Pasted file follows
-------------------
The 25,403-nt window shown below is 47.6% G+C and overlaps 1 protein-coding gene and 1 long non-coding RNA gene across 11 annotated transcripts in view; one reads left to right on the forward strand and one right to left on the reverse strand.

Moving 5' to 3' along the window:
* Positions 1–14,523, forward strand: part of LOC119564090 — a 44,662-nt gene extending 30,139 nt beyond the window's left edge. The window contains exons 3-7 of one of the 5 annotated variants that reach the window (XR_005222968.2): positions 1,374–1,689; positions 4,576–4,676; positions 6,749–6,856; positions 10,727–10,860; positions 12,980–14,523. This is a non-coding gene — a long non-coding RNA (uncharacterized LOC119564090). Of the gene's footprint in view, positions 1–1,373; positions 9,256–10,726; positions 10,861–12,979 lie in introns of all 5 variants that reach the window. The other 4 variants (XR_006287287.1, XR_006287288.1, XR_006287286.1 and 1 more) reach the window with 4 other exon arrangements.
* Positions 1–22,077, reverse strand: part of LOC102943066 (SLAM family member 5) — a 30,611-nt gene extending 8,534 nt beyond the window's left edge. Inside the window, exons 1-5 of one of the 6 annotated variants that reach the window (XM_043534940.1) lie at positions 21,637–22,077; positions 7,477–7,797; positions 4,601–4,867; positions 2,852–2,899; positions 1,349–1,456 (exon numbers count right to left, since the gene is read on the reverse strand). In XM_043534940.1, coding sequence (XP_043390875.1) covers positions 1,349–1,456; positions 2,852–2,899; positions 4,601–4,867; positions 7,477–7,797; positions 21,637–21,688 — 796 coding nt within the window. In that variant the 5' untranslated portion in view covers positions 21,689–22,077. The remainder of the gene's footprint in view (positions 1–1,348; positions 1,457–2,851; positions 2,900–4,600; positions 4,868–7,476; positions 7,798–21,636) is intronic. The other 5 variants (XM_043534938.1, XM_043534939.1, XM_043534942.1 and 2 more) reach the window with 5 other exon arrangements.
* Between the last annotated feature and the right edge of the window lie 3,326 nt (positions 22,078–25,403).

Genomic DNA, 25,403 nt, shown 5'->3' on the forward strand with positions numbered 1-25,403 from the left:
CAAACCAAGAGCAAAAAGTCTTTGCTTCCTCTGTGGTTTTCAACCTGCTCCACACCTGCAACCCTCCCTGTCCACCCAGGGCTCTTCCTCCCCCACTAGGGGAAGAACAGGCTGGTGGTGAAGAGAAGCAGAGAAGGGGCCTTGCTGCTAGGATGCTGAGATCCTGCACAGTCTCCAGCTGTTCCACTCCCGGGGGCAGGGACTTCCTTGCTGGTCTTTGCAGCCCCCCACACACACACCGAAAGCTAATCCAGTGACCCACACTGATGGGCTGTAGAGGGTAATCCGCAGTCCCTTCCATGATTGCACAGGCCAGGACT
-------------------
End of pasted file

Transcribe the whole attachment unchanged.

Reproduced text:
The 25,403-nt window shown below is 47.6% G+C and overlaps 1 protein-coding gene and 1 long non-coding RNA gene across 11 annotated transcripts in view; one reads left to right on the forward strand and one right to left on the reverse strand.

Moving 5' to 3' along the window:
* Positions 1–14,523, forward strand: part of LOC119564090 — a 44,662-nt gene extending 30,139 nt beyond the window's left edge. The window contains exons 3-7 of one of the 5 annotated variants that reach the window (XR_005222968.2): positions 1,374–1,689; positions 4,576–4,676; positions 6,749–6,856; positions 10,727–10,860; positions 12,980–14,523. This is a non-coding gene — a long non-coding RNA (uncharacterized LOC119564090). Of the gene's footprint in view, positions 1–1,373; positions 9,256–10,726; positions 10,861–12,979 lie in introns of all 5 variants that reach the window. The other 4 variants (XR_006287287.1, XR_006287288.1, XR_006287286.1 and 1 more) reach the window with 4 other exon arrangements.
* Positions 1–22,077, reverse strand: part of LOC102943066 (SLAM family member 5) — a 30,611-nt gene extending 8,534 nt beyond the window's left edge. Inside the window, exons 1-5 of one of the 6 annotated variants that reach the window (XM_043534940.1) lie at positions 21,637–22,077; positions 7,477–7,797; positions 4,601–4,867; positions 2,852–2,899; positions 1,349–1,456 (exon numbers count right to left, since the gene is read on the reverse strand). In XM_043534940.1, coding sequence (XP_043390875.1) covers positions 1,349–1,456; positions 2,852–2,899; positions 4,601–4,867; positions 7,477–7,797; positions 21,637–21,688 — 796 coding nt within the window. In that variant the 5' untranslated portion in view covers positions 21,689–22,077. The remainder of the gene's footprint in view (positions 1–1,348; positions 1,457–2,851; positions 2,900–4,600; positions 4,868–7,476; positions 7,798–21,636) is intronic. The other 5 variants (XM_043534938.1, XM_043534939.1, XM_043534942.1 and 2 more) reach the window with 5 other exon arrangements.
* Between the last annotated feature and the right edge of the window lie 3,326 nt (positions 22,078–25,403).

Genomic DNA, 25,403 nt, shown 5'->3' on the forward strand with positions numbered 1-25,403 from the left:
CAAACCAAGAGCAAAAAGTCTTTGCTTCCTCTGTGGTTTTCAACCTGCTCCACACCTGCAACCCTCCCTGTCCACCCAGGGCTCTTCCTCCCCCACTAGGGGAAGAACAGGCTGGTGGTGAAGAGAAGCAGAGAAGGGGCCTTGCTGCTAGGATGCTGAGATCCTGCACAGTCTCCAGCTGTTCCACTCCCGGGGGCAGGGACTTCCTTGCTGGTCTTTGCAGCCCCCCACACACACACCGAAAGCTAATCCAGTGACCCACACTGATGGGCTGTAGAGGGTAATCCGCAGTCCCTTCCATGATTGCACAGGCCAGGACT